The Portico Library was born out of a group of Manchester’s Enlightenment thinkers’ desires to pool resources and share the knowledge, adventures and opportunities offered by their books and journals. Today, we continue their tradition of fulfilling the printed word’s potential, bringing the contents of the library’s collection to all the people of Manchester and beyond. Through the innovative interpretations of our resident artists, writers and researchers, our exhibitions and events offer contemporary perspectives on historic concerns: from journeys of scientific discovery to chronicles of social change; from details of the natural world to reflections on the human condition, and from colonialism’s conflicts to revolutions in technology, industry and education. Manchester Metropolitan’s newly combined Arts and Humanities Faculty have embraced the invitation to explore The Portico Library’s collection, working collaboratively across disciplines for the last twelve months to develop new works that respond to the library’s Zochonis Charitable Trust funded project 'Reading & Writing Non-Fiction'.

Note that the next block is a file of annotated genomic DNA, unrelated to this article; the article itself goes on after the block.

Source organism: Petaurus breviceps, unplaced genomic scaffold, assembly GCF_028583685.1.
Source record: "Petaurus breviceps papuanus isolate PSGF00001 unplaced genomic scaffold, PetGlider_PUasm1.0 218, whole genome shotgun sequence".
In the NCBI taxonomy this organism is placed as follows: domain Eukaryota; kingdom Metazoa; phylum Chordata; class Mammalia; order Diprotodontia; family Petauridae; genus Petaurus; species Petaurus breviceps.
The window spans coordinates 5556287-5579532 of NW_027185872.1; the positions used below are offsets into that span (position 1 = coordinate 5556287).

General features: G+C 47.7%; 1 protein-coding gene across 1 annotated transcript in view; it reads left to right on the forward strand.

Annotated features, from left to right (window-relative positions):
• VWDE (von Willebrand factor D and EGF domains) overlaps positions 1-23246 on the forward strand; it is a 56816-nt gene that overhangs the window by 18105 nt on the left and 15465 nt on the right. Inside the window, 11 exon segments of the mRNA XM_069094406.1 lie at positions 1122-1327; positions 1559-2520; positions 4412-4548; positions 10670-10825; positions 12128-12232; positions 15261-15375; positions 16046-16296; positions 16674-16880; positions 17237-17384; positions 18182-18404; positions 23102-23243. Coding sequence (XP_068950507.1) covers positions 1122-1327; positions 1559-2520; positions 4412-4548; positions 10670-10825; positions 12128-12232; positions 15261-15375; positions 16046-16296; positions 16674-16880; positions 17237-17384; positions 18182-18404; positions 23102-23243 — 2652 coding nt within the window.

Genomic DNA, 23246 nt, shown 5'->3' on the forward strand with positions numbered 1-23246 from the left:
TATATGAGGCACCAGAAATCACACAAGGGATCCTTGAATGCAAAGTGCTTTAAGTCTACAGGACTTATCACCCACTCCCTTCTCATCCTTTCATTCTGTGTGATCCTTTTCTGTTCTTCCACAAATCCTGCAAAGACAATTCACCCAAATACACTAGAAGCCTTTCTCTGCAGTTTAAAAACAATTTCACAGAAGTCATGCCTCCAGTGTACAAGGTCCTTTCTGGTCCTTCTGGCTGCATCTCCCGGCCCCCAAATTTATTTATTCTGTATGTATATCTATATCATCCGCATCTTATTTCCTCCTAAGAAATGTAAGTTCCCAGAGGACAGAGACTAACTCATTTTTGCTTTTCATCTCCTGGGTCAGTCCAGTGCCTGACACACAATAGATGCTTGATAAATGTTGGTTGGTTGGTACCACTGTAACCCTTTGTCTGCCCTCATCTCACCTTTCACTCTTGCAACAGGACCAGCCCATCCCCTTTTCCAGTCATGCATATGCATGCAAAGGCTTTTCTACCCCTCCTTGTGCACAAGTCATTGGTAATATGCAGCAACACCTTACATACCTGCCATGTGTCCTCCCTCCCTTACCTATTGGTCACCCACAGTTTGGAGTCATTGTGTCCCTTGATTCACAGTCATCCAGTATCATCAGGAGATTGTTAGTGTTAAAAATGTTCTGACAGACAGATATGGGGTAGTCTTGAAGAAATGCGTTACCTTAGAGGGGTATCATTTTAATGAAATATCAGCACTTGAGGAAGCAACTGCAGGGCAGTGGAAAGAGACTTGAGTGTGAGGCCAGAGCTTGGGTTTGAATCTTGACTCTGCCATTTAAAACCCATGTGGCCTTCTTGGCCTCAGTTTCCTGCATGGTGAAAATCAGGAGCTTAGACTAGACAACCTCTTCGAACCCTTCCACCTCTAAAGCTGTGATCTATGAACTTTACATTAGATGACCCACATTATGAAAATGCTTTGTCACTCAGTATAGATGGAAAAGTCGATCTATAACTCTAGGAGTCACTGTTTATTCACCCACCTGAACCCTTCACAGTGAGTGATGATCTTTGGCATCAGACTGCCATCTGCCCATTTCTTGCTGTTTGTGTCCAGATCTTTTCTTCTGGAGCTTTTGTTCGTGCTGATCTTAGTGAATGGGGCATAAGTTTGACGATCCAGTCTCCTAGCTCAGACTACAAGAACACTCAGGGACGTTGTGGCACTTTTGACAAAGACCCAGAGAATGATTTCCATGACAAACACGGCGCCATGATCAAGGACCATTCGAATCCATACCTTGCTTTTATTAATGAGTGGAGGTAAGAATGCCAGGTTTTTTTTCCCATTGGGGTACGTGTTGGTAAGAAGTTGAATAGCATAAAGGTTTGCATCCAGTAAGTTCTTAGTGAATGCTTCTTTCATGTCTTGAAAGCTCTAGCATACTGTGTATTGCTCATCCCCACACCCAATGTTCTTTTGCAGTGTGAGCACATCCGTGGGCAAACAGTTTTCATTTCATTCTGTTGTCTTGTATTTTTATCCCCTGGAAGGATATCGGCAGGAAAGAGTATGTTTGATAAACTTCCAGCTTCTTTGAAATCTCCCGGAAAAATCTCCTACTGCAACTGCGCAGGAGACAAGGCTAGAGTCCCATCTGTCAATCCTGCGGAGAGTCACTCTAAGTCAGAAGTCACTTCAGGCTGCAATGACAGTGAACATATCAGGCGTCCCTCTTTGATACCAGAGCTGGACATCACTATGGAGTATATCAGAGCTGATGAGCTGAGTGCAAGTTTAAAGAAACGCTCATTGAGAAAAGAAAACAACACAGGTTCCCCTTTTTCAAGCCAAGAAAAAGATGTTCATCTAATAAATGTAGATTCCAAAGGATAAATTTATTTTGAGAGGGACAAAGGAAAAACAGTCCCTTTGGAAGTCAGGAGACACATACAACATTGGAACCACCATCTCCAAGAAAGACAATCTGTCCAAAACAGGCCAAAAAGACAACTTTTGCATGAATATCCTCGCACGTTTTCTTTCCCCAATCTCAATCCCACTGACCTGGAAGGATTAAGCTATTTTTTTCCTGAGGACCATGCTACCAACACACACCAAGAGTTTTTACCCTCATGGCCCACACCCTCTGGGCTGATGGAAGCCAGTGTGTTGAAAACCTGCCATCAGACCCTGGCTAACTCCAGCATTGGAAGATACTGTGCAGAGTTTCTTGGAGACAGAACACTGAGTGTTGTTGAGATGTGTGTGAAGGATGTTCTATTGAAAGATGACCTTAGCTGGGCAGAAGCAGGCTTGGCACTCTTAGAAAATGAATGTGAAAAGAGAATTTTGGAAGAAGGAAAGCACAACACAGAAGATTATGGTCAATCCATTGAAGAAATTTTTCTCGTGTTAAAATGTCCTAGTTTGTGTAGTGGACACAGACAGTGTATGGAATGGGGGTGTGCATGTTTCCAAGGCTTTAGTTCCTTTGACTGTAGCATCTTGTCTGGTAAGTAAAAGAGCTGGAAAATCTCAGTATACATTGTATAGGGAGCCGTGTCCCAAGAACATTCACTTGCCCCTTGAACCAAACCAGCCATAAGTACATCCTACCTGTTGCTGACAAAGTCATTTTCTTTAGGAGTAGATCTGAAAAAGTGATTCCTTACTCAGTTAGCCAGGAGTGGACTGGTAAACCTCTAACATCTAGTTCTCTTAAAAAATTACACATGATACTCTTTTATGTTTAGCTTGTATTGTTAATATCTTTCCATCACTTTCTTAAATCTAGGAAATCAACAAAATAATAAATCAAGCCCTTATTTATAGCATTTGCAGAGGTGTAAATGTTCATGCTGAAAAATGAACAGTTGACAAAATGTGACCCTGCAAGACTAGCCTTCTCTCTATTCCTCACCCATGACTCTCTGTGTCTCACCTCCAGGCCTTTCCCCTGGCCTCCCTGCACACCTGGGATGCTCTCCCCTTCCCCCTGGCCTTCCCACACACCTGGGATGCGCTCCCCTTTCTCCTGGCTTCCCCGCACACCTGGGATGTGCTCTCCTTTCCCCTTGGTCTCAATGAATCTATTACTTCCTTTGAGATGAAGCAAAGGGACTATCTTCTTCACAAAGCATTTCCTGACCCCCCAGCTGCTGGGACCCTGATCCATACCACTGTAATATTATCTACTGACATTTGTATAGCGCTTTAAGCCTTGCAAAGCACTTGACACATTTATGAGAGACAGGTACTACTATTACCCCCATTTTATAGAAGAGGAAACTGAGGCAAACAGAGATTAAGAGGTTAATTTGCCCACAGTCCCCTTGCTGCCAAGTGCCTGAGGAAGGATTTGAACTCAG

Made In Translation aims to introduce visitors to new ways of experiencing books and reading, through object, image, performance and text. Featuring a number of the region's leading artists and writers creating experimental work in a variety of media, Made In Translation introduces new commissions and innovative research, and is open free to the public at The Portico Library from 27th April to 3rd June 2017. A new book edited by Jonathan Hitchen will accompany the exhibition, detailing the contributors' research and featuring colour photos, artists' profiles and introductions from project leader Alice Kettle, curator James Moss and writer Matthew Carlin.
Alongside 'Made In Translation', The Portico Library and MMU's previous publication, 'Many-Splendoured Thing', will also be launched with the opening of the exhibition. 'Many-Splendoured Thing' records award-winning Brazilian artists Gê Orthof and Raphael Fonseca's 2016 residency and offers further insight into the library's programme and history. For more on any of these projects visit http://www.theportico.org.uk/whats-on/gallery/artists-in-residence